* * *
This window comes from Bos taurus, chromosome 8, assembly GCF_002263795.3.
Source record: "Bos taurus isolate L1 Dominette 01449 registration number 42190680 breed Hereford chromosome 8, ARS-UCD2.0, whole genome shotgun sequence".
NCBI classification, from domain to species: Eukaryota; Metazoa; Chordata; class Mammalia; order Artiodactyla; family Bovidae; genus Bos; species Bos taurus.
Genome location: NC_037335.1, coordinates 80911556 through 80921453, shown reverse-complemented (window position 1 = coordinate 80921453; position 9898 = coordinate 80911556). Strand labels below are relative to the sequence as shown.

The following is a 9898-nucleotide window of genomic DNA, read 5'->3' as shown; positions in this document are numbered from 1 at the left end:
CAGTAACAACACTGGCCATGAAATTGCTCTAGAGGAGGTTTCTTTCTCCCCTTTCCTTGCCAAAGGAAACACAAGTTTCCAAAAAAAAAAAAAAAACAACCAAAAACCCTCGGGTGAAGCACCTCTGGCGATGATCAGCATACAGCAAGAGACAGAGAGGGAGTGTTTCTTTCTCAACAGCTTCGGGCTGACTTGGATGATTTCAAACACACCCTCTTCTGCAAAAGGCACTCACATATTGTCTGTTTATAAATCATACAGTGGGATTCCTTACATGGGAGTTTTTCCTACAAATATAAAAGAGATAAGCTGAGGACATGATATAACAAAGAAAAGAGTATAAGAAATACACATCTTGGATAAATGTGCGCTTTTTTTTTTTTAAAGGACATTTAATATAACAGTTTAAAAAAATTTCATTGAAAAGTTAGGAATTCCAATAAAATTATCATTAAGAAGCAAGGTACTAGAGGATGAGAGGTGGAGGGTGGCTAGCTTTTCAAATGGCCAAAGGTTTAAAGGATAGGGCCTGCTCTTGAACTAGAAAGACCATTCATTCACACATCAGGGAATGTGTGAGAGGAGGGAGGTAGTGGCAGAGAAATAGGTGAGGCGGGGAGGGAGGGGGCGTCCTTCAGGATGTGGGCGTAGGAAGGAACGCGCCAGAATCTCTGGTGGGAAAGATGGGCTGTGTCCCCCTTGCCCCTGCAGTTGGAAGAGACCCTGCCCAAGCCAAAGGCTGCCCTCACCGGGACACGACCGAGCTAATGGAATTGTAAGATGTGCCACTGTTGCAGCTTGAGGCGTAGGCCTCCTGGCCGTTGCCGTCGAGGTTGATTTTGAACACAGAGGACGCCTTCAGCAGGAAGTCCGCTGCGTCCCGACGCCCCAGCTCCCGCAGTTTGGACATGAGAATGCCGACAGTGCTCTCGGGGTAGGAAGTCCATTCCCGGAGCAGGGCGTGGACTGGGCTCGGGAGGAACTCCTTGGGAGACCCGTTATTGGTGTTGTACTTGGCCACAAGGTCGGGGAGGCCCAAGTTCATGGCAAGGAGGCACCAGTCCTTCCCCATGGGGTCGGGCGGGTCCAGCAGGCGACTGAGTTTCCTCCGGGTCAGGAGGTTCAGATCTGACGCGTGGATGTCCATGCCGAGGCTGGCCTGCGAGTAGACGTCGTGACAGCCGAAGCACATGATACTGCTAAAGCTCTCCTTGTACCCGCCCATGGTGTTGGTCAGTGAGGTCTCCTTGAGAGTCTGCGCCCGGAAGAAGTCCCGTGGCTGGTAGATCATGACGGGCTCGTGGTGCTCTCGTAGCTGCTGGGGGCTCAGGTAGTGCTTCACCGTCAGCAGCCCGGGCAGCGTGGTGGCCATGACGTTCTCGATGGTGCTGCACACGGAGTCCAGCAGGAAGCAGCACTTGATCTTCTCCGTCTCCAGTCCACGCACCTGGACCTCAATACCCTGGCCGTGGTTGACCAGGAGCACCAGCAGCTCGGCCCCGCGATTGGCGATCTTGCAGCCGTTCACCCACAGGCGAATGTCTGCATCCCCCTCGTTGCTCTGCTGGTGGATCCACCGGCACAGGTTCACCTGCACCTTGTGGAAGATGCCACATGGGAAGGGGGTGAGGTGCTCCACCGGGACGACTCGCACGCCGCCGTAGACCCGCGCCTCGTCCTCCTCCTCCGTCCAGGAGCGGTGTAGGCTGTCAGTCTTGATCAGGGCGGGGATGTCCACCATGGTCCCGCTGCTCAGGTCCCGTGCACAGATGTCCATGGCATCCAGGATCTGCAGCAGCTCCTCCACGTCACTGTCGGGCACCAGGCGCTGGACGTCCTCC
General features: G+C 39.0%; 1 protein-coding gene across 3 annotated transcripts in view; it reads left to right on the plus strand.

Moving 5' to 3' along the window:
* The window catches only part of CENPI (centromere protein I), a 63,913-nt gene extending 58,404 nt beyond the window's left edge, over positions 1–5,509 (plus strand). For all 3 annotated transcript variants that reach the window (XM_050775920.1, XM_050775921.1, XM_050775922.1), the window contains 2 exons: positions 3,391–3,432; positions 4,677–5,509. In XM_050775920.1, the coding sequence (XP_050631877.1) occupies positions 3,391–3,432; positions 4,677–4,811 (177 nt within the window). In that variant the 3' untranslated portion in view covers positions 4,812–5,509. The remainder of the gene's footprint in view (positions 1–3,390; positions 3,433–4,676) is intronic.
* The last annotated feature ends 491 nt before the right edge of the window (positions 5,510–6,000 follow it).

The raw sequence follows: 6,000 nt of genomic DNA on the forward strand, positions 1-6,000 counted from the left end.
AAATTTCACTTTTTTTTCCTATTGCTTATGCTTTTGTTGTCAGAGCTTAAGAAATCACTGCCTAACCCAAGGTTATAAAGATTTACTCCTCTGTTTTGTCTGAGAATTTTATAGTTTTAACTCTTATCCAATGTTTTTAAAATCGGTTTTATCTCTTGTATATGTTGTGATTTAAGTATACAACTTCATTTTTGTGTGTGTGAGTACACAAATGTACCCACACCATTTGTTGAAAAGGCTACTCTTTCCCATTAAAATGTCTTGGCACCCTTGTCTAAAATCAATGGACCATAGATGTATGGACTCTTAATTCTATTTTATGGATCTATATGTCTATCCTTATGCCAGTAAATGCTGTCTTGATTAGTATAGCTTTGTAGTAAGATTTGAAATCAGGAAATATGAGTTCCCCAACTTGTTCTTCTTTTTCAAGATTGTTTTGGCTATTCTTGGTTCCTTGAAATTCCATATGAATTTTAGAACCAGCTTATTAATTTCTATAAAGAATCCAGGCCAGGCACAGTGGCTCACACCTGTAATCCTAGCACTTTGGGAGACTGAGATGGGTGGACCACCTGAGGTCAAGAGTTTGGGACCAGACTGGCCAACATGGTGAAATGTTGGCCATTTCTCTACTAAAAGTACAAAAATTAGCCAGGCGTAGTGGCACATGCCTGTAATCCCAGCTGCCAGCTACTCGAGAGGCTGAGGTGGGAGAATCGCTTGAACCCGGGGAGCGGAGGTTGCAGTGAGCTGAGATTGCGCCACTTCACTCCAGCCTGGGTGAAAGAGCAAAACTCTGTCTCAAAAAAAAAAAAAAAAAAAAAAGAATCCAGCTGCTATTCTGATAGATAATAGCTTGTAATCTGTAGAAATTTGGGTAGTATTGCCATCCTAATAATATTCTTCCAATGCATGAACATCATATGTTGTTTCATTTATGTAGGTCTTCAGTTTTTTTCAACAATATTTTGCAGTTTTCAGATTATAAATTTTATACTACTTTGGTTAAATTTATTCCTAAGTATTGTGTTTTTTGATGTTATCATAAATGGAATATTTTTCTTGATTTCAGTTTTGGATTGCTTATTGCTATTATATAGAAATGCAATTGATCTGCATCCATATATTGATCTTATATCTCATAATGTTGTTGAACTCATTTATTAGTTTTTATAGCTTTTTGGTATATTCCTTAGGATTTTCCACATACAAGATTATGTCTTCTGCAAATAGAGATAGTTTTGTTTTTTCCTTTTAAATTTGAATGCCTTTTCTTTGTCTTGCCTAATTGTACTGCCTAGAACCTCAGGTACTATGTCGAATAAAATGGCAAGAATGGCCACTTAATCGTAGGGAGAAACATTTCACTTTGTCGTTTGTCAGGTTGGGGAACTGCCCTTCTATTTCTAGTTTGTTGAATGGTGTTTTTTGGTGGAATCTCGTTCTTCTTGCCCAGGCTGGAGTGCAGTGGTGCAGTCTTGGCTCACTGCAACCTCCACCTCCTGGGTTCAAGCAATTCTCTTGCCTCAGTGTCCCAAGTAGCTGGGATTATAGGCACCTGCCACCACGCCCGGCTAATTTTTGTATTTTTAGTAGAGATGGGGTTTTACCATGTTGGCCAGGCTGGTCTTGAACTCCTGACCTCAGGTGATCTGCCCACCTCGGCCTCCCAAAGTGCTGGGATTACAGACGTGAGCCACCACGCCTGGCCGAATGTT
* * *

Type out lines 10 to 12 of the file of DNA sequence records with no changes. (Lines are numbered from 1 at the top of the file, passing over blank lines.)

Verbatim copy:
* The last annotated feature ends 491 nt before the right edge of the window (positions 5,510–6,000 follow it).

The raw sequence follows: 6,000 nt of genomic DNA on the forward strand, positions 1-6,000 counted from the left end.
AAATTTCACTTTTTTTTCCTATTGCTTATGCTTTTGTTGTCAGAGCTTAAGAAATCACTGCCTAACCCAAGGTTATAAAGATTTACTCCTCTGTTTTGTCTGAGAATTTTATAGTTTTAACTCTTATCCAATGTTTTTAAAATCGGTTTTATCTCTTGTATATGTTGTGATTTAAGTATACAACTTCATTTTTGTGTGTGTGAGTACACAAATGTACCCACACCATTTGTTGAAAAGGCTACTCTTTCCCATTAAAATGTCTTGGCACCCTTGTCTAAAATCAATGGACCATAGATGTATGGACTCTTAATTCTATTTTATGGATCTATATGTCTATCCTTATGCCAGTAAATGCTGTCTTGATTAGTATAGCTTTGTAGTAAGATTTGAAATCAGGAAATATGAGTTCCCCAACTTGTTCTTCTTTTTCAAGATTGTTTTGGCTATTCTTGGTTCCTTGAAATTCCATATGAATTTTAGAACCAGCTTATTAATTTCTATAAAGAATCCAGGCCAGGCACAGTGGCTCACACCTGTAATCCTAGCACTTTGGGAGACTGAGATGGGTGGACCACCTGAGGTCAAGAGTTTGGGACCAGACTGGCCAACATGGTGAAATGTTGGCCATTTCTCTACTAAAAGTACAAAAATTAGCCAGGCGTAGTGGCACATGCCTGTAATCCCAGCTGCCAGCTACTCGAGAGGCTGAGGTGGGAGAATCGCTTGAACCCGGGGAGCGGAGGTTGCAGTGAGCTGAGATTGCGCCACTTCACTCCAGCCTGGGTGAAAGAGCAAAACTCTGTCTCAAAAAAAAAAAAAAAAAAAAAAGAATCCAGCTGCTATTCTGATAGATAATAGCTTGTAATCTGTAGAAATTTGGGTAGTATTGCCATCCTAATAATATTCTTCCAATGCATGAACATCATATGTTGTTTCATTTATGTAGGTCTTCAGTTTTTTTCAACAATATTTTGCAGTTTTCAGATTATAAATTTTATACTACTTTGGTTAAATTTATTCCTAAGTATTGTGTTTTTTGATGTTATCATAAATGGAATATTTTTCTTGATTTCAGTTTTGGATTGCTTATTGCTATTATATAGAAATGCAATTGATCTGCATCCATATATTGATCTTATATCTCATAATGTTGTTGAACTCATTTATTAGTTTTTATAGCTTTTTGGTATATTCCTTAGGATTTTCCACATACAAGATTATGTCTTCTGCAAATAGAGATAGTTTTGTTTTTTCCTTTTAAATTTGAATGCCTTTTCTTTGTCTTGCCTAATTGTACTGCCTAGAACCTCAGGTACTATGTCGAATAAAATGGCAAGAATGGCCACTTAATCGTAGGGAGAAACATTTCACTTTGTCGTTTGTCAGGTTGGGGAACTGCCCTTCTATTTCTAGTTTGTTGAATGGTGTTTTTTGGTGGAATCTCGTTCTTCTTGCCCAGGCTGGAGTGCAGTGGTGCAGTCTTGGCTCACTGCAACCTCCACCTCCTGGGTTCAAGCAATTCTCTTGCCTCAGTGTCCCAAGTAGCTGGGATTATAGGCACCTGCCACCACGCCCGGCTAATTTTTGTATTTTTAGTAGAGATGGGGTTTTACCATGTTGGCCAGGCTGGTCTTGAACTCCTGACCTCAGGTGATCTGCCCACCTCGGCCTCCCAAAGTGCTGGGATTACAGACGTGAGCCACCACGCCTGGCCGAATGTT